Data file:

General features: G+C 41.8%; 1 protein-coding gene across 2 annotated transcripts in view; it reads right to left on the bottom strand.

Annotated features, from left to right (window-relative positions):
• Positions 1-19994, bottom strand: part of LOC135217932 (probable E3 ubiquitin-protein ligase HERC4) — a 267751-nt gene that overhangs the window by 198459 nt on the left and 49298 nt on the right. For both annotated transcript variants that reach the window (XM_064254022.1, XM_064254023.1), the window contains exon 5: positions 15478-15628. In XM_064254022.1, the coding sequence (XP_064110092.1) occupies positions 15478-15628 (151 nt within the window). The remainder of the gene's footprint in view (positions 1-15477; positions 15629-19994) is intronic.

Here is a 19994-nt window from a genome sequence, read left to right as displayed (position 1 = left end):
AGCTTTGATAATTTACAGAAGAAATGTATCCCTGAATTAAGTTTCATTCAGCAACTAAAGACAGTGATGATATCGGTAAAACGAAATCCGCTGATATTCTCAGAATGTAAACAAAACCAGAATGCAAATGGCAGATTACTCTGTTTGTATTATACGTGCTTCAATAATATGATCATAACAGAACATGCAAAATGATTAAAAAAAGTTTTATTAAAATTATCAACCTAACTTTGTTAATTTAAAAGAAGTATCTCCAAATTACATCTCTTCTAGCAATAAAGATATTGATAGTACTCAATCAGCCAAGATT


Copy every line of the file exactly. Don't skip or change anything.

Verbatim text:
General features: G+C 41.8%; 1 protein-coding gene across 2 annotated transcripts in view; it reads right to left on the bottom strand.

Annotated features, from left to right (window-relative positions):
• Positions 1-19994, bottom strand: part of LOC135217932 (probable E3 ubiquitin-protein ligase HERC4) — a 267751-nt gene that overhangs the window by 198459 nt on the left and 49298 nt on the right. For both annotated transcript variants that reach the window (XM_064254022.1, XM_064254023.1), the window contains exon 5: positions 15478-15628. In XM_064254022.1, the coding sequence (XP_064110092.1) occupies positions 15478-15628 (151 nt within the window). The remainder of the gene's footprint in view (positions 1-15477; positions 15629-19994) is intronic.

Here is a 19994-nt window from a genome sequence, read left to right as displayed (position 1 = left end):
AGCTTTGATAATTTACAGAAGAAATGTATCCCTGAATTAAGTTTCATTCAGCAACTAAAGACAGTGATGATATCGGTAAAACGAAATCCGCTGATATTCTCAGAATGTAAACAAAACCAGAATGCAAATGGCAGATTACTCTGTTTGTATTATACGTGCTTCAATAATATGATCATAACAGAACATGCAAAATGATTAAAAAAAGTTTTATTAAAATTATCAACCTAACTTTGTTAATTTAAAAGAAGTATCTCCAAATTACATCTCTTCTAGCAATAAAGATATTGATAGTACTCAATCAGCCAAGATT